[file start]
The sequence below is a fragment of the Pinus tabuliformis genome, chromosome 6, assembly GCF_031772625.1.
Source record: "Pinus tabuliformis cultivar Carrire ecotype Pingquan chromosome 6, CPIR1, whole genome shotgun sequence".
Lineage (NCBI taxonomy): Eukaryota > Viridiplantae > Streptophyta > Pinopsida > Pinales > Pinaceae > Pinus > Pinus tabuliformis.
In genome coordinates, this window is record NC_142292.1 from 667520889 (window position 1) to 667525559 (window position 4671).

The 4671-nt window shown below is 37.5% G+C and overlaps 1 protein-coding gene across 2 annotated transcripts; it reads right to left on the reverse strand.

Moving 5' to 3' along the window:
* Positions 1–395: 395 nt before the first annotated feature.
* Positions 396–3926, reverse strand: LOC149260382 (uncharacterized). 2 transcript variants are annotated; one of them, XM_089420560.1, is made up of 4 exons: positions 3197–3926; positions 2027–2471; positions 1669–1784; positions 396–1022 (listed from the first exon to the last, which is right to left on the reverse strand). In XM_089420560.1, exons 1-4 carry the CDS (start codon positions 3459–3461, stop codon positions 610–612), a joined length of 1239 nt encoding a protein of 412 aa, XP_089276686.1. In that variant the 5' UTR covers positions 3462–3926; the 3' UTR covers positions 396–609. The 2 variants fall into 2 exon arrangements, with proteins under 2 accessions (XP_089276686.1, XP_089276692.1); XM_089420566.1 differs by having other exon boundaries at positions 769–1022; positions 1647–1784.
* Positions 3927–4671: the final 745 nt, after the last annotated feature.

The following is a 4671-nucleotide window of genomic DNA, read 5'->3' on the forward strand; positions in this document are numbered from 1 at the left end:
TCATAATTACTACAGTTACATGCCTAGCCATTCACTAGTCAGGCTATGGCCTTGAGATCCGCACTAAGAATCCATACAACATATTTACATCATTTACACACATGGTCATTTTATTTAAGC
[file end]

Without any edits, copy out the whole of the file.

The sequence below is a fragment of the Pinus tabuliformis genome, chromosome 6, assembly GCF_031772625.1.
Source record: "Pinus tabuliformis cultivar Carrire ecotype Pingquan chromosome 6, CPIR1, whole genome shotgun sequence".
Lineage (NCBI taxonomy): Eukaryota > Viridiplantae > Streptophyta > Pinopsida > Pinales > Pinaceae > Pinus > Pinus tabuliformis.
In genome coordinates, this window is record NC_142292.1 from 667520889 (window position 1) to 667525559 (window position 4671).

The 4671-nt window shown below is 37.5% G+C and overlaps 1 protein-coding gene across 2 annotated transcripts; it reads right to left on the reverse strand.

Moving 5' to 3' along the window:
* Positions 1–395: 395 nt before the first annotated feature.
* Positions 396–3926, reverse strand: LOC149260382 (uncharacterized). 2 transcript variants are annotated; one of them, XM_089420560.1, is made up of 4 exons: positions 3197–3926; positions 2027–2471; positions 1669–1784; positions 396–1022 (listed from the first exon to the last, which is right to left on the reverse strand). In XM_089420560.1, exons 1-4 carry the CDS (start codon positions 3459–3461, stop codon positions 610–612), a joined length of 1239 nt encoding a protein of 412 aa, XP_089276686.1. In that variant the 5' UTR covers positions 3462–3926; the 3' UTR covers positions 396–609. The 2 variants fall into 2 exon arrangements, with proteins under 2 accessions (XP_089276686.1, XP_089276692.1); XM_089420566.1 differs by having other exon boundaries at positions 769–1022; positions 1647–1784.
* Positions 3927–4671: the final 745 nt, after the last annotated feature.

The following is a 4671-nucleotide window of genomic DNA, read 5'->3' on the forward strand; positions in this document are numbered from 1 at the left end:
TCATAATTACTACAGTTACATGCCTAGCCATTCACTAGTCAGGCTATGGCCTTGAGATCCGCACTAAGAATCCATACAACATATTTACATCATTTACACACATGGTCATTTTATTTAAGC